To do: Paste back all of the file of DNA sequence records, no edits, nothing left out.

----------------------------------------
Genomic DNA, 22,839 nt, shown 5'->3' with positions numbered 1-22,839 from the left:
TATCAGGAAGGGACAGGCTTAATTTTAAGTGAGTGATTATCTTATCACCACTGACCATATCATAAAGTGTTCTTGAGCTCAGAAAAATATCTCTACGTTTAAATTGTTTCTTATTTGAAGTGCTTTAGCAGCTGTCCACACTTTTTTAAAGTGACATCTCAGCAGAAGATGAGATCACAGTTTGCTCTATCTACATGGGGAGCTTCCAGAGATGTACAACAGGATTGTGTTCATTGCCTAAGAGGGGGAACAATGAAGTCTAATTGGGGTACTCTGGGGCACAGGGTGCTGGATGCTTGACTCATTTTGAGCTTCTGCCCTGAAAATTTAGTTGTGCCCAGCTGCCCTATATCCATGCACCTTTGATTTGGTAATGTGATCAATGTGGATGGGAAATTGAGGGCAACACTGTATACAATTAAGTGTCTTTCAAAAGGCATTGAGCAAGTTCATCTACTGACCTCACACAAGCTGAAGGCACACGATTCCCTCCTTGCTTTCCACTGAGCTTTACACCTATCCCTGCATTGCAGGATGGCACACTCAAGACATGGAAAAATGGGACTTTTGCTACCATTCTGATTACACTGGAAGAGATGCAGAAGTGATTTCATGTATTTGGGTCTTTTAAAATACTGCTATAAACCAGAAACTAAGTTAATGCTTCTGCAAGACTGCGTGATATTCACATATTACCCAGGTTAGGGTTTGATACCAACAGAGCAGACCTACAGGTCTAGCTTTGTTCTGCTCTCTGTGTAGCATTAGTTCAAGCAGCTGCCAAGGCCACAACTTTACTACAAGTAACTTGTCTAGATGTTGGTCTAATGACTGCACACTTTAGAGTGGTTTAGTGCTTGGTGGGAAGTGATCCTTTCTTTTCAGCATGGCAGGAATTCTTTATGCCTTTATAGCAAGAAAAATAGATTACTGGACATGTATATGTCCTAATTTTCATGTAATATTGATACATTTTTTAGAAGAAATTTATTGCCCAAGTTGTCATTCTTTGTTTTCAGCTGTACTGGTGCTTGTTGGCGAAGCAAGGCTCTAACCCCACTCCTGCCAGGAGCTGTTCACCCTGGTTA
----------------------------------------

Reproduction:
Genomic DNA, 22,839 nt, shown 5'->3' with positions numbered 1-22,839 from the left:
TATCAGGAAGGGACAGGCTTAATTTTAAGTGAGTGATTATCTTATCACCACTGACCATATCATAAAGTGTTCTTGAGCTCAGAAAAATATCTCTACGTTTAAATTGTTTCTTATTTGAAGTGCTTTAGCAGCTGTCCACACTTTTTTAAAGTGACATCTCAGCAGAAGATGAGATCACAGTTTGCTCTATCTACATGGGGAGCTTCCAGAGATGTACAACAGGATTGTGTTCATTGCCTAAGAGGGGGAACAATGAAGTCTAATTGGGGTACTCTGGGGCACAGGGTGCTGGATGCTTGACTCATTTTGAGCTTCTGCCCTGAAAATTTAGTTGTGCCCAGCTGCCCTATATCCATGCACCTTTGATTTGGTAATGTGATCAATGTGGATGGGAAATTGAGGGCAACACTGTATACAATTAAGTGTCTTTCAAAAGGCATTGAGCAAGTTCATCTACTGACCTCACACAAGCTGAAGGCACACGATTCCCTCCTTGCTTTCCACTGAGCTTTACACCTATCCCTGCATTGCAGGATGGCACACTCAAGACATGGAAAAATGGGACTTTTGCTACCATTCTGATTACACTGGAAGAGATGCAGAAGTGATTTCATGTATTTGGGTCTTTTAAAATACTGCTATAAACCAGAAACTAAGTTAATGCTTCTGCAAGACTGCGTGATATTCACATATTACCCAGGTTAGGGTTTGATACCAACAGAGCAGACCTACAGGTCTAGCTTTGTTCTGCTCTCTGTGTAGCATTAGTTCAAGCAGCTGCCAAGGCCACAACTTTACTACAAGTAACTTGTCTAGATGTTGGTCTAATGACTGCACACTTTAGAGTGGTTTAGTGCTTGGTGGGAAGTGATCCTTTCTTTTCAGCATGGCAGGAATTCTTTATGCCTTTATAGCAAGAAAAATAGATTACTGGACATGTATATGTCCTAATTTTCATGTAATATTGATACATTTTTTAGAAGAAATTTATTGCCCAAGTTGTCATTCTTTGTTTTCAGCTGTACTGGTGCTTGTTGGCGAAGCAAGGCTCTAACCCCACTCCTGCCAGGAGCTGTTCACCCTGGTTA